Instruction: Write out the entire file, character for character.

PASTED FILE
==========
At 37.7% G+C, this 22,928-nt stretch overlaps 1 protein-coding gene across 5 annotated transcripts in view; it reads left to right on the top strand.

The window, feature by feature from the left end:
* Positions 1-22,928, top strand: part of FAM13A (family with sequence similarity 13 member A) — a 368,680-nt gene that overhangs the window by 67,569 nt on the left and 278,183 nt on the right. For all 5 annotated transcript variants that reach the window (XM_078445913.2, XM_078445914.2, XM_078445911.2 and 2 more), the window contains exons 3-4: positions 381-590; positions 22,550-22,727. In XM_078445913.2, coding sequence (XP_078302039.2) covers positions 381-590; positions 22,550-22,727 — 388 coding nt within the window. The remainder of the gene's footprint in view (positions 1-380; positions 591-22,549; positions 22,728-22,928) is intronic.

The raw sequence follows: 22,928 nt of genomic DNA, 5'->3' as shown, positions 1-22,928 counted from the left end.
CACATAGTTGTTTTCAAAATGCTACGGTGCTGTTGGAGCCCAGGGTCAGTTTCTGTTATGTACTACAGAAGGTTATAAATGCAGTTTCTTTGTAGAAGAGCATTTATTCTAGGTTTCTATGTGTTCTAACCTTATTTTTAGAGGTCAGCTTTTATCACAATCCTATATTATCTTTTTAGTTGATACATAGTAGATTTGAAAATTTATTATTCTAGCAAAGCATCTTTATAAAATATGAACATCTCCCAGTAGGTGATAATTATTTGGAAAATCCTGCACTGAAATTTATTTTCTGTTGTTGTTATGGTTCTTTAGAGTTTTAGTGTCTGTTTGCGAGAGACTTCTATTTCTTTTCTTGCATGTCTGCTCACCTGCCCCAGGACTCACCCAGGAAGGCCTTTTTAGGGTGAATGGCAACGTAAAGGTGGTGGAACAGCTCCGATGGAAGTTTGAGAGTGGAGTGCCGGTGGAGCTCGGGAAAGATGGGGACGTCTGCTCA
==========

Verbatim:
At 37.7% G+C, this 22,928-nt stretch overlaps 1 protein-coding gene across 5 annotated transcripts in view; it reads left to right on the top strand.

The window, feature by feature from the left end:
* Positions 1-22,928, top strand: part of FAM13A (family with sequence similarity 13 member A) — a 368,680-nt gene that overhangs the window by 67,569 nt on the left and 278,183 nt on the right. For all 5 annotated transcript variants that reach the window (XM_078445913.2, XM_078445914.2, XM_078445911.2 and 2 more), the window contains exons 3-4: positions 381-590; positions 22,550-22,727. In XM_078445913.2, coding sequence (XP_078302039.2) covers positions 381-590; positions 22,550-22,727 — 388 coding nt within the window. The remainder of the gene's footprint in view (positions 1-380; positions 591-22,549; positions 22,728-22,928) is intronic.

The raw sequence follows: 22,928 nt of genomic DNA, 5'->3' as shown, positions 1-22,928 counted from the left end.
CACATAGTTGTTTTCAAAATGCTACGGTGCTGTTGGAGCCCAGGGTCAGTTTCTGTTATGTACTACAGAAGGTTATAAATGCAGTTTCTTTGTAGAAGAGCATTTATTCTAGGTTTCTATGTGTTCTAACCTTATTTTTAGAGGTCAGCTTTTATCACAATCCTATATTATCTTTTTAGTTGATACATAGTAGATTTGAAAATTTATTATTCTAGCAAAGCATCTTTATAAAATATGAACATCTCCCAGTAGGTGATAATTATTTGGAAAATCCTGCACTGAAATTTATTTTCTGTTGTTGTTATGGTTCTTTAGAGTTTTAGTGTCTGTTTGCGAGAGACTTCTATTTCTTTTCTTGCATGTCTGCTCACCTGCCCCAGGACTCACCCAGGAAGGCCTTTTTAGGGTGAATGGCAACGTAAAGGTGGTGGAACAGCTCCGATGGAAGTTTGAGAGTGGAGTGCCGGTGGAGCTCGGGAAAGATGGGGACGTCTGCTCA